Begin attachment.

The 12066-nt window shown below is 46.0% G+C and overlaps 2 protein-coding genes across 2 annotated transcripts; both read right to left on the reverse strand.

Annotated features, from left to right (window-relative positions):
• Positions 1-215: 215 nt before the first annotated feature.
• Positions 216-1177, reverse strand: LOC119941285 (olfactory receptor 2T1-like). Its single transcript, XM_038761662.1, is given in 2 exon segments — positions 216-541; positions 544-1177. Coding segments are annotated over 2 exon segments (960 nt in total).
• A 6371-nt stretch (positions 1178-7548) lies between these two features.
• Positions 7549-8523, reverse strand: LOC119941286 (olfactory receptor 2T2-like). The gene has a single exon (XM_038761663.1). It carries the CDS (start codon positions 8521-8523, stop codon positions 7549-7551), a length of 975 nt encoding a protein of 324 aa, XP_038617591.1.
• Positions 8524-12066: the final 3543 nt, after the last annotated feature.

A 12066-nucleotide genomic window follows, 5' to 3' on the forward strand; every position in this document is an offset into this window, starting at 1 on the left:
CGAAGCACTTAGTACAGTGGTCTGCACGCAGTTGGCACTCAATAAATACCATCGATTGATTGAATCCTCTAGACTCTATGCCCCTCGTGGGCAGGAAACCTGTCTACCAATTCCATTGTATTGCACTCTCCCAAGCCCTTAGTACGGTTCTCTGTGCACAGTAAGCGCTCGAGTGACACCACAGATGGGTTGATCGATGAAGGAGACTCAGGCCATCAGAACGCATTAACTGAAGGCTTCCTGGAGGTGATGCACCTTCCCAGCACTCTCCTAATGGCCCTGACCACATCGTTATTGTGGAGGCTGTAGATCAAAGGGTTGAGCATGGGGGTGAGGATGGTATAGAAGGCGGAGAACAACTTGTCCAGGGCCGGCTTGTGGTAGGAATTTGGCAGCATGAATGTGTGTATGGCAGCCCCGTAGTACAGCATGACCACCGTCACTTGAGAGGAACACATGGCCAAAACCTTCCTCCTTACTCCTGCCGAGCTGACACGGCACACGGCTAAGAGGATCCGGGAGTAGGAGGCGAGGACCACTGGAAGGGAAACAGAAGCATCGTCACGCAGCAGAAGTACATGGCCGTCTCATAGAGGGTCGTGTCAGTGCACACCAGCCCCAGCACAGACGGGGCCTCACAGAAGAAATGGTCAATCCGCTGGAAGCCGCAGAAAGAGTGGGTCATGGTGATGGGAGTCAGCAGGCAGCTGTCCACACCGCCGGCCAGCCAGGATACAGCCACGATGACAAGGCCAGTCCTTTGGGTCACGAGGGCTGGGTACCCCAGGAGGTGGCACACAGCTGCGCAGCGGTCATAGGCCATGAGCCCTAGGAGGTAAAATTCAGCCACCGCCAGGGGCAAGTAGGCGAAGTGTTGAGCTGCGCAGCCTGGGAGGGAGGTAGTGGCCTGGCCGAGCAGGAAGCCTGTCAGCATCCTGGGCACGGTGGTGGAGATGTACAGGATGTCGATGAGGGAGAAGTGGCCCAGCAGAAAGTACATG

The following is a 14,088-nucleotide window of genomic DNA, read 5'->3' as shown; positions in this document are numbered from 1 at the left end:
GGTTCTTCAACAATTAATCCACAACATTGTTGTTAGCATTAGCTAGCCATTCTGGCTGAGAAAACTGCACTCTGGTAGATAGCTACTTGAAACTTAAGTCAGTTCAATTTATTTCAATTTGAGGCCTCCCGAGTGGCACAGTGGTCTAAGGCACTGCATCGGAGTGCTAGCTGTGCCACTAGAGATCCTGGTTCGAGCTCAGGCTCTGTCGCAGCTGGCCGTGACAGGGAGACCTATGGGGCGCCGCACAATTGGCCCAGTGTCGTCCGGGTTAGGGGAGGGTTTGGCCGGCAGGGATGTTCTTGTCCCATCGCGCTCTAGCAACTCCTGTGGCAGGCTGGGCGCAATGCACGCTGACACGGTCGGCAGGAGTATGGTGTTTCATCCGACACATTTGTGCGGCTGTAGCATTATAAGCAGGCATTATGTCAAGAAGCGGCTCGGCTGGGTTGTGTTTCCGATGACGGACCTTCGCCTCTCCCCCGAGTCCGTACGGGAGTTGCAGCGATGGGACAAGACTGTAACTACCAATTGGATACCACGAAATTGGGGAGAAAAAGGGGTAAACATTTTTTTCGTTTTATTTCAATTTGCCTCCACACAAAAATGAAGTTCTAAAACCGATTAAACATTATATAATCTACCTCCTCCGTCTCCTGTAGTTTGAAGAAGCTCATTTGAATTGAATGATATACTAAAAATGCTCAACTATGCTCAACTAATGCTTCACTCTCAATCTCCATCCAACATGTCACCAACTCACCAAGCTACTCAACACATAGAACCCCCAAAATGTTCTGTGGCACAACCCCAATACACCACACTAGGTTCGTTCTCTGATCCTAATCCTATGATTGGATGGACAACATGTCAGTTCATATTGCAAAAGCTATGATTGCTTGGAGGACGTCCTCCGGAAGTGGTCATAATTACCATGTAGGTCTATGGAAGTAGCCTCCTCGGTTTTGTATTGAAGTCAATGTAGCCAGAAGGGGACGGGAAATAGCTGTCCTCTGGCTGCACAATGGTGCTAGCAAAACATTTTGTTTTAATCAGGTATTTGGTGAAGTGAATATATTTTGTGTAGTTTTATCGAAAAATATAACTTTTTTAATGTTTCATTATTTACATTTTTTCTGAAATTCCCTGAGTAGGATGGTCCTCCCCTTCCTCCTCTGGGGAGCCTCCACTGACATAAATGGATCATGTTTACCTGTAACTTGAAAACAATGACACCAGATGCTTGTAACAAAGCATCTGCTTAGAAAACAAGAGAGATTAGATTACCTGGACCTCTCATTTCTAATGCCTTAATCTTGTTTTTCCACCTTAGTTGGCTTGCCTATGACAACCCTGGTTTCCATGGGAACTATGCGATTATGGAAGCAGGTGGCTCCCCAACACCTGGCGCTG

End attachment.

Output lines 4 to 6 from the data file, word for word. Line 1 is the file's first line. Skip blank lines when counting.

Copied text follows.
• Positions 216-1177, reverse strand: LOC119941285 (olfactory receptor 2T1-like). Its single transcript, XM_038761662.1, is given in 2 exon segments — positions 216-541; positions 544-1177. Coding segments are annotated over 2 exon segments (960 nt in total).
• A 6371-nt stretch (positions 1178-7548) lies between these two features.
• Positions 7549-8523, reverse strand: LOC119941286 (olfactory receptor 2T2-like). The gene has a single exon (XM_038761663.1). It carries the CDS (start codon positions 8521-8523, stop codon positions 7549-7551), a length of 975 nt encoding a protein of 324 aa, XP_038617591.1.